How Depression, Anxiety, and Even ADHD Can Lead to Unhealthy Coping Habits | Rice Psychology
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How Depression, Anxiety, and Even ADHD Can Lead to Unhealthy Coping Habits

This week, I’m sharing my own true story. Here’s part one.

When the pandemic hit and people started shopping because they thought it was the end of the world, I was a bit late to the party. I missed the memo about buying toilet paper and ended up ordering mine from Wish.com but found tons of delicious treats in all of the other middle aisles in the supermarket. Suddenly, I was back to my childhood eating habits and had my kitchen stocked with Oreos of all varieties, sugary cereals, cookie dough, cake and brownie mixes, pasta, the list goes on. And I don’t have to tell you that watching the daily tragedies (a.k.a. the news) and not spending time with friends, family, or even my colleagues and getting up day after day only to put on stretchy pants and working in isolation quickly led to feelings of depression and overwhelming emotions.

To cope, I took indulging to new heights! Munching on junk food daily made me feel satisfied, albeit temporarily. As a result of my comfort food indulgences, my body changed, and not in a good way.  Getting dressed and looking in the mirror were two normal daily events I wanted to avoid and, yes, my self-confidence took a nosedive. And while I did not become clinically depressed, I did end up in a terribly unhealthy cycle that I needed to disrupt. This led me to take a fresh look at why so many of us use food as a coping mechanism.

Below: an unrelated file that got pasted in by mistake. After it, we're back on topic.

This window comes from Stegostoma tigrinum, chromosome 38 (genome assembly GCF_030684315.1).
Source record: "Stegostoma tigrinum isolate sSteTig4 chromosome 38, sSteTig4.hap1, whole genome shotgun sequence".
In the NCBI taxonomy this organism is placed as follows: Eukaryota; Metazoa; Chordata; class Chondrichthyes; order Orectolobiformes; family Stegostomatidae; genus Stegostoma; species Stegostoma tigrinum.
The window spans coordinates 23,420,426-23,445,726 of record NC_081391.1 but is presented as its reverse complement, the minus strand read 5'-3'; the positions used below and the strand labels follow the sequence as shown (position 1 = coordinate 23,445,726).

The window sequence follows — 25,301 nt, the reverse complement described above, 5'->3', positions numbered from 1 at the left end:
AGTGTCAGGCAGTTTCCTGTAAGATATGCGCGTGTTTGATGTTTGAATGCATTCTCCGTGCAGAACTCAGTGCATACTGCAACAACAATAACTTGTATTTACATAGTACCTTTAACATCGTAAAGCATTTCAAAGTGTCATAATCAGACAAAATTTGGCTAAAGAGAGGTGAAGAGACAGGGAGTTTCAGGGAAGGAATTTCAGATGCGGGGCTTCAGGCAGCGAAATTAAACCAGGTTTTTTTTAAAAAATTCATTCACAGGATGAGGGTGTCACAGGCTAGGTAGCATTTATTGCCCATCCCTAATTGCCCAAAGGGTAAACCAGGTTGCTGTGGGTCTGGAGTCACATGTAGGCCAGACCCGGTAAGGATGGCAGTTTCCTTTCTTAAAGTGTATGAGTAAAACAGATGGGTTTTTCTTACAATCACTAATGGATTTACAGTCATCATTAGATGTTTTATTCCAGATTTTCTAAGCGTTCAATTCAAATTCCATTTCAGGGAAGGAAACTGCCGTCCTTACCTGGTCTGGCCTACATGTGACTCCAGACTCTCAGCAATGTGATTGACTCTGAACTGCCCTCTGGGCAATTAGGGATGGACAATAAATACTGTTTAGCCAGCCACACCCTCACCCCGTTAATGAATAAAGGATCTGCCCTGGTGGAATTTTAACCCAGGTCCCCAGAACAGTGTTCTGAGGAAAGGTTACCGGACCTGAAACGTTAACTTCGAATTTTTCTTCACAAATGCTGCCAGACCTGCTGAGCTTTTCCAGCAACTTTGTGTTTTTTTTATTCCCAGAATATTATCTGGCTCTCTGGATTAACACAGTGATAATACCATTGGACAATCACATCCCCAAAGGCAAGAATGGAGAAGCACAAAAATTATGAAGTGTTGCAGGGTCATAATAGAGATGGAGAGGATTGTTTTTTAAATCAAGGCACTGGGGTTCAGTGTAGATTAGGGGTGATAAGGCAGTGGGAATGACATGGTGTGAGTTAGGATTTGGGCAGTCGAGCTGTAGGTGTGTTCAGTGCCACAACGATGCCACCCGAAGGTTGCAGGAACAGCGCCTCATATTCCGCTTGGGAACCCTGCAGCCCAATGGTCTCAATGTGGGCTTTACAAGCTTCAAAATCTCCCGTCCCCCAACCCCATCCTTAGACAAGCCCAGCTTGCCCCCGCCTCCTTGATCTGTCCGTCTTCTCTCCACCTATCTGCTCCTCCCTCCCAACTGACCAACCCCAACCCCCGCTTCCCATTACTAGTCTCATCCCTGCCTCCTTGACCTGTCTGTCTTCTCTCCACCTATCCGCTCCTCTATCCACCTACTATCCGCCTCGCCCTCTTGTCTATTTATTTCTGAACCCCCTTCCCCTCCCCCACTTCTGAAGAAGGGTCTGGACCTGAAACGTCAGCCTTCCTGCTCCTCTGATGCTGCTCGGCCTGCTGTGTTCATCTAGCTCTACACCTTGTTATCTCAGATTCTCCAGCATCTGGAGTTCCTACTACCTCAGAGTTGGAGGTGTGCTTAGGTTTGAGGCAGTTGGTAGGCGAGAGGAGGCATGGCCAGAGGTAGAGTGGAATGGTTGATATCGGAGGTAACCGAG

Whether it’s related to the pandemic or another stress, it’s important to have healthy coping mechanisms to let off steam and stay healthy. Some meditate, exercise, or keep a journal to relieve stress. As you may know, two of my favorite ways to destress and cope are spending time with my dog, Milo, and my horses. Unfortunately, many of us also cope in much more negative ways, like you read in my little story above. Our team of licensed psychologists and therapists in Tampa are aware of the worries and fears in the world right now and want to go over this topic below.

Stress Eating

It’s no secret that eating our favorite treats makes us feel good. But when this is used to help you forget about depression, anxiety, or other overwhelming emotions, too much of a good thing can be bad. Why do we turn to food to make us feel better when times are rough?

In an article by Cortney S. Warren Ph.D., she suggests that eating serves as both a way for us to reduce our negative emotions and as a welcomed distraction from the challenges in our lives. Our bodies also crave food higher in fat and sugar when stressed. Warren goes on to discuss how emotional eating can lead to unwanted aftereffects like regret, physical discomfort, and weight gain. These can lead to a loss of self-confidence, depression, and lifelong health issues.

Curbing Your Appetite

It may be hard to avoid junk food when stressed, but you CAN break your COVID-19 eating habits and return to a healthier state of mental and physical well-being. Dr. Warren shared the following tips: